Unavoidable permissions and releases for any film
The rising popularity of OTT platforms, video streaming services, and multiple alternatives to sharing audio-visual content, has brought a renewed interest in film-making. With a growing appetite for diverse story-telling, film makers are being encouraged to reimagine the use of language, plot lines, and audio-visual aesthetics, in an effort to yield narratives that are compelling, as they are artistic.
While the rules of film-making are changing, there are still important things to consider when creating a audio-visual or cinematographic work, regardless of whether it’s intended for commercial or non-commercial purposes. Most important of them all, are releases and permissions. Here are # things that every film ought to have permissions for, and in writing.
(1) All actors and appearances need to sign a release form
Whether it’s the lead of your film, or someone with a fleeting appearance, it’s important that you obtain their permission in writing. Typically, this is what is covered in an Artist or Actor Release Form. The subject or person in your film is required to give your consent to record them, and to incorporate their appearance, likeness, images, and narration in your film.
(2) Locations and Venue releases are important
Unless it’s in a closed studio or a space that you own, any photographs or film shot at a particular location or premises, has to be cleared by the owners of that space. So in other words, if your film includes footage from a specific venue, restaurant or gallery, you will need the express permission of the owners of the space. This also extends to footage shot right outside the premises, and that might include some of their patrons and guests. If you’re using footage that of public spaces, then you will be required to clear the same with your local police authorities as well.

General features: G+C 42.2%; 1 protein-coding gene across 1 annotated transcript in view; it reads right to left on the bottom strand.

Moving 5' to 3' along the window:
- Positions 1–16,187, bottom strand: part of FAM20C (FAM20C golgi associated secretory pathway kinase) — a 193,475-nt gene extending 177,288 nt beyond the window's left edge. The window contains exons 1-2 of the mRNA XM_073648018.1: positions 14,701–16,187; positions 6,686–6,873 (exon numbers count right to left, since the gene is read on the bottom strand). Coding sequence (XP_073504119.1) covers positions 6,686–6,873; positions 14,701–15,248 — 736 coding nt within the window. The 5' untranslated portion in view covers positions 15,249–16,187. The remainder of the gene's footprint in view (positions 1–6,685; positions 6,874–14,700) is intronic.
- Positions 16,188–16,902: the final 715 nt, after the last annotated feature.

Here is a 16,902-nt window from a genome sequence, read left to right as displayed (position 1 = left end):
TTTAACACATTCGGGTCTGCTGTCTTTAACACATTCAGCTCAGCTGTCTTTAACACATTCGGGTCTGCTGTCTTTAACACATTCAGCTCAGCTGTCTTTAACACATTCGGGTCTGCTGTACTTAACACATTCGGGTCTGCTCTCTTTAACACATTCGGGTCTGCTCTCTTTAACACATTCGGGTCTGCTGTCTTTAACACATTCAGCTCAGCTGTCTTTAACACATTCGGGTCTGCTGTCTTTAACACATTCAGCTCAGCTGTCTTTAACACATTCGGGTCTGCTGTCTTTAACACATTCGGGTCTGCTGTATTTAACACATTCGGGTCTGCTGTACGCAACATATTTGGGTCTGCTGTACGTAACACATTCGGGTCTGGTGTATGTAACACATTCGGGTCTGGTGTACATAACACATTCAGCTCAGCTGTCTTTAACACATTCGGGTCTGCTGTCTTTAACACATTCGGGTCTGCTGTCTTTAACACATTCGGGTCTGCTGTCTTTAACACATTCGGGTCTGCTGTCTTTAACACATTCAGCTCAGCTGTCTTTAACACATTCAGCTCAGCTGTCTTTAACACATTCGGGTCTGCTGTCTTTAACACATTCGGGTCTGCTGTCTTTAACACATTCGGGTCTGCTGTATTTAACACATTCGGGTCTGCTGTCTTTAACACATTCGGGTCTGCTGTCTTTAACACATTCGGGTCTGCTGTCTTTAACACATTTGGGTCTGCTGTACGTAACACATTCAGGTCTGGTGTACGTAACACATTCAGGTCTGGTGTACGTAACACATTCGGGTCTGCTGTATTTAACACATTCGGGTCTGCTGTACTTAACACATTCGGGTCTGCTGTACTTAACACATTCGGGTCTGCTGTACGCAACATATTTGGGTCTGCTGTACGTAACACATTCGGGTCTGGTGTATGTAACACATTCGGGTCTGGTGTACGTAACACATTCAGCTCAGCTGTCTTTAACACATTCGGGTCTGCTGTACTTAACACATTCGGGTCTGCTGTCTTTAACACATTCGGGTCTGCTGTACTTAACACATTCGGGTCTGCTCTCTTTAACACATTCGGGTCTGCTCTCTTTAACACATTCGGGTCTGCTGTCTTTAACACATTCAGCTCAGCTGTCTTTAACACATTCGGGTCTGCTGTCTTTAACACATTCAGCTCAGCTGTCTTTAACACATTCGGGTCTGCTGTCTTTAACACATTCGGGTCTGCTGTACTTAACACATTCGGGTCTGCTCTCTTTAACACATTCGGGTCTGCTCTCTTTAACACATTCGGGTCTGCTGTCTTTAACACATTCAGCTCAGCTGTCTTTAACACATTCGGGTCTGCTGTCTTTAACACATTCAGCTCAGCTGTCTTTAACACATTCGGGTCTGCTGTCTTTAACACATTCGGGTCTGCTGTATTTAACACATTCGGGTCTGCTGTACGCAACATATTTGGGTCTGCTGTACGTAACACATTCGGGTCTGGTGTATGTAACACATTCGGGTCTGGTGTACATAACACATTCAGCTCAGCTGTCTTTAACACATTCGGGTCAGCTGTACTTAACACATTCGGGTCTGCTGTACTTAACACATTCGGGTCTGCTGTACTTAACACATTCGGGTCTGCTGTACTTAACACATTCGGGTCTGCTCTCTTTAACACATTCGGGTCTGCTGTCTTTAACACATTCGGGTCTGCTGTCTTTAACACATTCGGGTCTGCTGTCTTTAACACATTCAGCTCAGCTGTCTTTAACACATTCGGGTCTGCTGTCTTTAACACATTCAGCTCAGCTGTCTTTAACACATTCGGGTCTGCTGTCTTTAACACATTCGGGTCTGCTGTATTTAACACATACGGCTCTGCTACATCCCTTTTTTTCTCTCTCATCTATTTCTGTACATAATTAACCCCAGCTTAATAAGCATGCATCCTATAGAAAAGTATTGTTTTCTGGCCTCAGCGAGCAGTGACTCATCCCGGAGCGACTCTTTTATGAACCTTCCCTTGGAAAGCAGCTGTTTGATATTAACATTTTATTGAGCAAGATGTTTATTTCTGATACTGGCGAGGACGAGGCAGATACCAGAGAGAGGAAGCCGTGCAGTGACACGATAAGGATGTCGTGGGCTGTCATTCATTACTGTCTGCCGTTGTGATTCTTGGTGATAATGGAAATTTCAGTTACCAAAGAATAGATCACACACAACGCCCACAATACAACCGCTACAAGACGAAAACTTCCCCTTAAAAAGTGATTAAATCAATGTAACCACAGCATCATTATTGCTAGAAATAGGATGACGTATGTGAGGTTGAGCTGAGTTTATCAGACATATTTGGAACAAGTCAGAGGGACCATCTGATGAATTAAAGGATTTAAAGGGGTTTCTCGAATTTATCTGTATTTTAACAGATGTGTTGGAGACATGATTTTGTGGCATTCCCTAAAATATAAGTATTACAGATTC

(3) Clear the rights of protected visual material
Does your shot include an item that is branded? Or a work of art that’s been hung up on the wall, and is visible in the scene? Have you recreated an artistic work that closely resembles another existing work? Is there a TV show playing on the television or computer screen, that’s also in your shot? No matter the duration, every inclusion of previously existing and copyrighted or trademark protected visual work, needs to be cleared by the rights owners, before you can include it into your final film. A failure to do so can lead to a copyright infringement claim.
(4) Get permission for the music and sound
There’s a misconception that using music that’s been downloaded from Youtube, or that’s been included in a film for under 30 seconds or 10 seconds, can be excused from claims of copyright infringement. Any usage of protected musical, lyrical and audio work, has to be signed off by the rights holder of the work, before you can include it in your film. Remember that the duration or the context is often irrelevant and is not going to be a very useful point of persuasion in a legal argument.
It’s important to understand that while there are exceptions to these rules, such instances are not too common. As film-makers, subjects, composers, and art designers, it is important to remember that these permissions (though basic) are extremely crucial to the proper completion of the film. Procuring these permissions can sometimes involve discussions of monetary compensation, or certain other conditions – these conversations, though difficult, ought to be had in a transparent and honest manner, and preferably before the completion and marketing of your film.